Directed by Wes Craven
Screenplay by Kevin Williamson
Anna Paquin as Rachel
Kristen Bell as Chloe
Neve Campbell as Sidney Prescott
David Arquette as Dewey Riley
Courteney Cox as Gale Weathers-Riley
Emma Roberts as Jill Roberts
Hayden Panettiere as Kirby Reed
Running time: 111 minutes
Motion Picture Rating: Rated R for strong bloody violence, language and some teen drinking.
New decade, same old rules…but fortunately that’s a good thing.
Scream 4’s tagline “New decade, new rules” may be specious. The rules of surviving a slasher film are the same as they’ve always been – don’t drink or do drugs, don’t have sex, and never say “I’ll be right back,” or you’ll end up the next victim with your guts on the floor. Fortunately though, horror master Wes Craven and writer Kevin Williamson’s reunion brings back the same wit, glee, and panache of, if not the original movie, at least the second one. (Let’s forget Scream 3 ever happened, shall we?)
Avid horror fans have been waiting with bated breath for the fourth Scream movie, though we’ve mostly been reaching furtively out of our closet to high five each other. In 2000 hack writer Ehren Kruger apparently murdered the franchise with the third flick (but they always get back up, didn’t you know?). For the last decade fans of the original have been pretty sheepish about their love of the movie that brought slashers back to the big screen with a gush of blood and a tragedy mask you can now find on every costume shop’s wall around October. We flocked to midnight screenings and matinees of this weekend’s release, hoping it would be fun despite its well-publicized script and cast changes. Luckily, though it won’t be the year’s biggest hit, Scream 4 is sure to please.
Williamson, who also wrote for “Dawson’s Creek,” is a film geek. Craven is a well-documented horror nerd. The Scream movies are for film geeks and horror nerds alike (and the two intersect approximately 90% of the time). Although even film geeks will grow weary of the series’ pervasive meta-commentary on horror, verbose teenagers, and society’s ills. On the other hand, the horror genre in the last fifteen years is rife with remakes, foreign imports, and sequels – and it’s been begging for someone to place it under a magnifying glass. Who better than Craven and Williamson, who rebooted the slasher film in the first place?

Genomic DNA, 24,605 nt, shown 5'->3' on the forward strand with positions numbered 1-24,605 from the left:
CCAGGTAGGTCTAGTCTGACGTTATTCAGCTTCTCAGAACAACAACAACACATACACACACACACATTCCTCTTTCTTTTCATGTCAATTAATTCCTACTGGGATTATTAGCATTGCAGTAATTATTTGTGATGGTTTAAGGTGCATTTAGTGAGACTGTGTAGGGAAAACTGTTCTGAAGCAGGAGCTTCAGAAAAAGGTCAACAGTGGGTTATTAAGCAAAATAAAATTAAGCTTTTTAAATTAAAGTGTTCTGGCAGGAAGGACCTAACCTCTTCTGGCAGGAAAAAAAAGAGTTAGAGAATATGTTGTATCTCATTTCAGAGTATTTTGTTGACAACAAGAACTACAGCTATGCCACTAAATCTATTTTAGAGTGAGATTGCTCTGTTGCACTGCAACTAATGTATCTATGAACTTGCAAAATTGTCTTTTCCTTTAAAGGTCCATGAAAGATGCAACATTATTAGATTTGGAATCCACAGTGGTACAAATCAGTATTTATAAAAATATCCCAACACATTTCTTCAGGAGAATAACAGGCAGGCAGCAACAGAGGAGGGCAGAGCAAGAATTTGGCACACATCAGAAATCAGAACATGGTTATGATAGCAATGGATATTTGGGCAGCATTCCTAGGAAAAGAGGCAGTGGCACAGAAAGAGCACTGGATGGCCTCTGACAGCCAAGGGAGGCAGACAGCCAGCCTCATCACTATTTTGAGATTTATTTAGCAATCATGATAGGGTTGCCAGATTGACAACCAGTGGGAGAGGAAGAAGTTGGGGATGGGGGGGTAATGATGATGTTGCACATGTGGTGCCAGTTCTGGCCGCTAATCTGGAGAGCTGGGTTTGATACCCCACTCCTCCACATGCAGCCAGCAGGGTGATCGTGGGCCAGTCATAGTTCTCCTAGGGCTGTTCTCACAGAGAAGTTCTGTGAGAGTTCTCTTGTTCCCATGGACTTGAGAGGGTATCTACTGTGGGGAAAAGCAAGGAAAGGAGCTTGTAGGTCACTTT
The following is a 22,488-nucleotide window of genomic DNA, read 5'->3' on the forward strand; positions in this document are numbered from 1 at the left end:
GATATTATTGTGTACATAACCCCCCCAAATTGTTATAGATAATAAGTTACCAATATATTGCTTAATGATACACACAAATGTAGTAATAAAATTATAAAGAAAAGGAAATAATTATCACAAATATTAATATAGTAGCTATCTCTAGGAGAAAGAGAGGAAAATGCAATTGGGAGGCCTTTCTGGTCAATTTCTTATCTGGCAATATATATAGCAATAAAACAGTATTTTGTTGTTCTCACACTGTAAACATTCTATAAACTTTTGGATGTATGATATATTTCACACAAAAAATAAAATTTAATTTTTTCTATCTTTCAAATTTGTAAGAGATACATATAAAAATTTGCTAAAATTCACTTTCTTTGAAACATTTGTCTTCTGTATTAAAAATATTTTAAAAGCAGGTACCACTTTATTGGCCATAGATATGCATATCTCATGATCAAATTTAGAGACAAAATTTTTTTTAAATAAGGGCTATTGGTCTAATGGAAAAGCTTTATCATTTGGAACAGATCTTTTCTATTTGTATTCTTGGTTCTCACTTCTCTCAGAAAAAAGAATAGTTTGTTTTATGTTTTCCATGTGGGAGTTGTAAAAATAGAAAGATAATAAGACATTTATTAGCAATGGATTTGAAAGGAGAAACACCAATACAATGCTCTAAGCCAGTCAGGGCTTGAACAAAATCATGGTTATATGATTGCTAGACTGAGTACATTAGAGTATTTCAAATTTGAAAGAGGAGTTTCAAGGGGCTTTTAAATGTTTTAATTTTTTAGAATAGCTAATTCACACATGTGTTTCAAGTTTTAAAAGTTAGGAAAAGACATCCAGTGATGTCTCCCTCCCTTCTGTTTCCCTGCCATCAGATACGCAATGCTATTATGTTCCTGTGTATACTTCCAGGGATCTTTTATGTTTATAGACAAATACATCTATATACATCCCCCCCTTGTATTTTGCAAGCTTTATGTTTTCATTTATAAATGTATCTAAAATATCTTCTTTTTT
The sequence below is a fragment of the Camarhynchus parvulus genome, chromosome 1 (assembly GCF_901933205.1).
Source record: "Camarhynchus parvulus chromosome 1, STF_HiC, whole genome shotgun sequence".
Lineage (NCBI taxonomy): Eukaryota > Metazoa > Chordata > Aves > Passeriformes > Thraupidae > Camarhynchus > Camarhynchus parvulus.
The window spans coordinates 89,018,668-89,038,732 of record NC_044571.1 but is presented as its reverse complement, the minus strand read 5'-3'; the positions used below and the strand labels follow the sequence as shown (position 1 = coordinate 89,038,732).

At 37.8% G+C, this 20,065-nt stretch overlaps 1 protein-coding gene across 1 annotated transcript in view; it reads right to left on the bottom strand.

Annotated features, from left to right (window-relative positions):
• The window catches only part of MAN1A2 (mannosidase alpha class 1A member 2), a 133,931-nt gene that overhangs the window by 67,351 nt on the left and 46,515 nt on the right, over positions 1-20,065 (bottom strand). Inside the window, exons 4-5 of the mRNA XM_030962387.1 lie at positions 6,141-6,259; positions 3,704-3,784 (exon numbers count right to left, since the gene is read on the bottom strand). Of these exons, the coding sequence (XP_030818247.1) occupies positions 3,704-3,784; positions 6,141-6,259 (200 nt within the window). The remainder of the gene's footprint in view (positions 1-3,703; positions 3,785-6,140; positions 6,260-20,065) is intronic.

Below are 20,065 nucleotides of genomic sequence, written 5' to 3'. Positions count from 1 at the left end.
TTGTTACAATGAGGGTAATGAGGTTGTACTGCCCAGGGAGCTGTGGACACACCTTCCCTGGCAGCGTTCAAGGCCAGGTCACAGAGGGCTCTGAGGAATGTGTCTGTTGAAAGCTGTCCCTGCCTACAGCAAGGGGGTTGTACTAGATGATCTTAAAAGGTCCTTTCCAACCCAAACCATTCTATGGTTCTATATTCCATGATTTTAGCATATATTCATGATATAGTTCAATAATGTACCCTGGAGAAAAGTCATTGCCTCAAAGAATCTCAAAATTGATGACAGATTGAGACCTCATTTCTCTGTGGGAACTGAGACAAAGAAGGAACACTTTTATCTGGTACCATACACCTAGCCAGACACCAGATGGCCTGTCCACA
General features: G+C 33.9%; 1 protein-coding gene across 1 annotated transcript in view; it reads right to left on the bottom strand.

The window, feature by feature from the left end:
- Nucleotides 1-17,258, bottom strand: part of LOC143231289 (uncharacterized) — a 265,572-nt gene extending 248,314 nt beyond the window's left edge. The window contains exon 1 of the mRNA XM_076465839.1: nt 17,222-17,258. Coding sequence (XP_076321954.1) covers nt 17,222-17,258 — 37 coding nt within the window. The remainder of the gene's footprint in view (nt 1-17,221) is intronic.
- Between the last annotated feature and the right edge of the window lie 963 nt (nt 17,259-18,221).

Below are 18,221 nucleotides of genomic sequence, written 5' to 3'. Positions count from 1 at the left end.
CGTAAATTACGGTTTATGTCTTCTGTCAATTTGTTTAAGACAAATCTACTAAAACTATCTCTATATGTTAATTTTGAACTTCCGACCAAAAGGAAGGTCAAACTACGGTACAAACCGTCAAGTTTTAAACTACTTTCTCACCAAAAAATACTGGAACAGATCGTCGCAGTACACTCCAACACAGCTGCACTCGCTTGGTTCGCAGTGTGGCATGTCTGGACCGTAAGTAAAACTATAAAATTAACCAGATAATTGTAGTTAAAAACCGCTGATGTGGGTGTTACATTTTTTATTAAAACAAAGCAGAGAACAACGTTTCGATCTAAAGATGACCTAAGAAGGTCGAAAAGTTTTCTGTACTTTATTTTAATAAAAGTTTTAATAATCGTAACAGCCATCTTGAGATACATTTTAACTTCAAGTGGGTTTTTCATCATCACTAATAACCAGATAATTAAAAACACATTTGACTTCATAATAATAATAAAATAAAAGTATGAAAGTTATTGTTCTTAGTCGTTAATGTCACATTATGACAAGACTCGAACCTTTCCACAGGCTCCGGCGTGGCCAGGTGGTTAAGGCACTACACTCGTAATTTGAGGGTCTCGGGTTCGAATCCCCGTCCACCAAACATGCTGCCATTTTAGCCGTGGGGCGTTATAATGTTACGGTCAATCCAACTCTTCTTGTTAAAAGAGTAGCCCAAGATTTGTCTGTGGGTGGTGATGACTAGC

Scream 4 returns our original Final Girl Sidney Prescott (Neve Campbell) to Woodsboro, California, an idyllic, wealthy town bursting with pretty teenage knife-bait and crawling with bumbling cops. Fans of the original will revel in Marco Beltrami’s familiar basso, choral composition and the recognizable columned entrance to Woodsboro High. Reporter Gail Weathers (Courteney Cox) chronicled the events of the first Scream movie in a gratuitous exposé that was immediately repurposed in the movies into a fictional film series called Stab. Movies don’t create psychos, movies only make psychos more creative – and the Stab series helped to mold a brand spanking new Ghostface, although in the end not an innovative one. Each movie in the series begins with a murder, and Scream 4 ups that ante. Sheriff Dewey Riley (David Arquette) and wife Gail strive to unmask the killer even as the bodies pile up. (And famous bodies they are: Hayden Panettiere, Kristen Bell, Anna Paquin, Aimee Teegarden, Adam Brody, Alison Brie, Anthony Anderson, and Mary McDonnell grace the credits.) Sidney’s cousin Jill (Emma Roberts) has a sassy blond friend, Kirby (Panettiere), who’s distinctly reminiscent of Rose McGowan’s Tatum in the first film. Jill’s creepy ex-boyfriend Trevor (Nico Tortorella) lurks around every corner much like Scream’s spookshow boyfriend Billy Loomis (Skeet Ulrich). Sidney, one of the three survivors of the original murders, is aptly termed the Angel of Death because, well, brutal casualties follow in her wake. Things are, it appears, as they should be for a reboot.
The new Scream is a whodunit, and whether you’re the type to spend the whole movie struggling to figure out who’s behind the Ghostface mask or just like to take it all in, the end result will probably surprise you. Williamson and Craven have both made less-than-stellar films (Teaching Mrs. Tingle or Vampire in Brooklyn, anyone?), but combine the two talents and you have a smartly paced, cleverly written, and tonally even movie. Scream 4 delivers all the right lines with the correct timing and rarely slows enough to become tedious. Aside from the Ghostface reveal, there are no great revelations, no fancy death footwork (although there is more gore in Scream 4 than we’ve seen in awhile). But as one of the characters says, why bother with the ridiculous complexity of torture-porn when you can simply have a crazy villain offing people with a knife? The movie tries too hard to make a statement about our current obsession with “reality”-based entertainment and YouTube sensations, but the point is there for the taking; Paranormal Activity and Justin Bieber are a part of pop culture whether we like it or not.
Williamson repurposes older material, tweaking it just enough to entertain us. Horror film nerds are almost always male (an obnoxious phenomenon), and the ladies will be pleasantly surprised to see Kirby whip out serious classic horror knowledge. Edgar Wright’s brilliant zombie comedy Shaun of the Dead gets much-deserved recognition, Williamson pokes fun at Robert Rodriguez (with whom he’s worked multiple times), and Dario Argento’s masterpiece Suspiria gets a shout-out. In Scream 4 we have the same old tropes: a big breasted blond running up the stairs when she should be going out the front door, a masked killer with a stupid motive, a Final Girl, and too much self-awareness. But those of us who love the original for just those things will be absolutely delighted to see the 4th film blow the 3rd out of the water.